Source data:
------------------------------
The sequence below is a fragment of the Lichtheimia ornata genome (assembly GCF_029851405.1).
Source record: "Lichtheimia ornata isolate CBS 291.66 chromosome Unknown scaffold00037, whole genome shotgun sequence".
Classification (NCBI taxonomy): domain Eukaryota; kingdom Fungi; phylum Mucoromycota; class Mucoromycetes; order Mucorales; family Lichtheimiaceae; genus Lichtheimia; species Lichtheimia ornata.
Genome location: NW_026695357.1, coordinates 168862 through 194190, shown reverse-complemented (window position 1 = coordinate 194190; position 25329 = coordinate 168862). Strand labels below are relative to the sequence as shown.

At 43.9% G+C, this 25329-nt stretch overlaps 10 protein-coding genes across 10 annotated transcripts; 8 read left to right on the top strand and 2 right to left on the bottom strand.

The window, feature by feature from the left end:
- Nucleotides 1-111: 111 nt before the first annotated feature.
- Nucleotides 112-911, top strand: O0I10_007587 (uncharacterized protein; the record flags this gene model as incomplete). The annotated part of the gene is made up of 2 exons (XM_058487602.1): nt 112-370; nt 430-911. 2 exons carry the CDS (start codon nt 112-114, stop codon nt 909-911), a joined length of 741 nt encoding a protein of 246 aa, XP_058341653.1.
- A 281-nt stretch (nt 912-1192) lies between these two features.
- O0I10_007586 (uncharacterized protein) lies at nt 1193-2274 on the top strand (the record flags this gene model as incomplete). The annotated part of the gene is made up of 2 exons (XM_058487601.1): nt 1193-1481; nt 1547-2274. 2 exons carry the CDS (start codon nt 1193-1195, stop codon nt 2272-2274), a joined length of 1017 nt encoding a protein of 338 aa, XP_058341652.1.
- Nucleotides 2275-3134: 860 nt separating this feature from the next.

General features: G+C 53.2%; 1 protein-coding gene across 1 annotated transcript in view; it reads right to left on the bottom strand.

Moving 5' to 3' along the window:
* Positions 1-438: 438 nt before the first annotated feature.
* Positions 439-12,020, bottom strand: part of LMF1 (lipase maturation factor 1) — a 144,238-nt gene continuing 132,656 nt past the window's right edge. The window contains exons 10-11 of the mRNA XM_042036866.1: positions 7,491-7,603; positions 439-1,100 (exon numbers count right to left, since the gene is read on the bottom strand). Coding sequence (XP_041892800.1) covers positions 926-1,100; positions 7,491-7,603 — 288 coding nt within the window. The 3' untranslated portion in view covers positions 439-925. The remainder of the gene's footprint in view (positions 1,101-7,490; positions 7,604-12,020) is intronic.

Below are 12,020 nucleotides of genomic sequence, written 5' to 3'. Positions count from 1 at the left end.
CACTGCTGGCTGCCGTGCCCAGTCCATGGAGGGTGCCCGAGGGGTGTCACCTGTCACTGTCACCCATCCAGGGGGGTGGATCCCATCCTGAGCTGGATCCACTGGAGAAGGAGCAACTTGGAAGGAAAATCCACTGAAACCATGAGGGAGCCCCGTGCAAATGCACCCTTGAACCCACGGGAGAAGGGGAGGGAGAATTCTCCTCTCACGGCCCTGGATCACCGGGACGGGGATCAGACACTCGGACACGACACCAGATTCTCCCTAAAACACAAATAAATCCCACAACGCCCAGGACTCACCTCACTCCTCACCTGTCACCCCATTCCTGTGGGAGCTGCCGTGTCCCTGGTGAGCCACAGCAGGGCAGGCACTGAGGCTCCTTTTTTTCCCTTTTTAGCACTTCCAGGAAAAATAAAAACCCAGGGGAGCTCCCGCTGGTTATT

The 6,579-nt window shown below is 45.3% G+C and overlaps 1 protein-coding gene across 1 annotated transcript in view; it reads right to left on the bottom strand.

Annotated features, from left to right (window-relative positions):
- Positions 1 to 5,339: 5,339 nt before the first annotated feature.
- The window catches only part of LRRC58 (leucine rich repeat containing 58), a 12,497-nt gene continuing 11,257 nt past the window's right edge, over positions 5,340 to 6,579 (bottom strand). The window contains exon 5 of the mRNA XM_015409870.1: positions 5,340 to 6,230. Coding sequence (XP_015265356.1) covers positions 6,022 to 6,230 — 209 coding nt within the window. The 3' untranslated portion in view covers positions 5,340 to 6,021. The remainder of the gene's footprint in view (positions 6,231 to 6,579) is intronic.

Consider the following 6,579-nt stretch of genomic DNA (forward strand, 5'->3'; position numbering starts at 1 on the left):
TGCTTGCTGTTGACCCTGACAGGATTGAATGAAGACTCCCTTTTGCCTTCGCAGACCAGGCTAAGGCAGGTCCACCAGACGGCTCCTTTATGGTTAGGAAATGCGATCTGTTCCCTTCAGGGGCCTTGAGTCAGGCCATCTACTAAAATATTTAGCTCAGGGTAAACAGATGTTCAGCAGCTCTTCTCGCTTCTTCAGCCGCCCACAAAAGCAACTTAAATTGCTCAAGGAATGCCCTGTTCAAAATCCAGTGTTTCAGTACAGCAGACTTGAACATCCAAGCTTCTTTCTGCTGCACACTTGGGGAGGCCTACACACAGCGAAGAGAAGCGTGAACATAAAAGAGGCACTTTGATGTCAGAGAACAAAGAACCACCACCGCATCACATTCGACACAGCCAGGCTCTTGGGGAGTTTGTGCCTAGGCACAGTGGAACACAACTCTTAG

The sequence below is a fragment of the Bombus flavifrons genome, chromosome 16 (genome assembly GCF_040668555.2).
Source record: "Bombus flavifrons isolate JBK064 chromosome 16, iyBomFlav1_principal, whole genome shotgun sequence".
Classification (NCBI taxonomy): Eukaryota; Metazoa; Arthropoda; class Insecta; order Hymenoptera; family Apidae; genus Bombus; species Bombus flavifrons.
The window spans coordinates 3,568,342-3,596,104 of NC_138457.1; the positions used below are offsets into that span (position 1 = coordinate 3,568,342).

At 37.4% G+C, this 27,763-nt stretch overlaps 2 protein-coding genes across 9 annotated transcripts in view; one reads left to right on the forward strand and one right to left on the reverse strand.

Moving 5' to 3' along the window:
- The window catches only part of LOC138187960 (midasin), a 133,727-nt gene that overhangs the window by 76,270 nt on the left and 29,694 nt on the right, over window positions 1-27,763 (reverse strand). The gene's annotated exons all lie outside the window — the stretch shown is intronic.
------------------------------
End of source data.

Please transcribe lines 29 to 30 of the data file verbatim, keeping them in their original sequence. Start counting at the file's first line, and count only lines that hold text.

Moving 5' to 3' along the window:
- The window catches only part of LOC138187960 (midasin), a 133,727-nt gene that overhangs the window by 76,270 nt on the left and 29,694 nt on the right, over window positions 1-27,763 (reverse strand). The gene's annotated exons all lie outside the window — the stretch shown is intronic.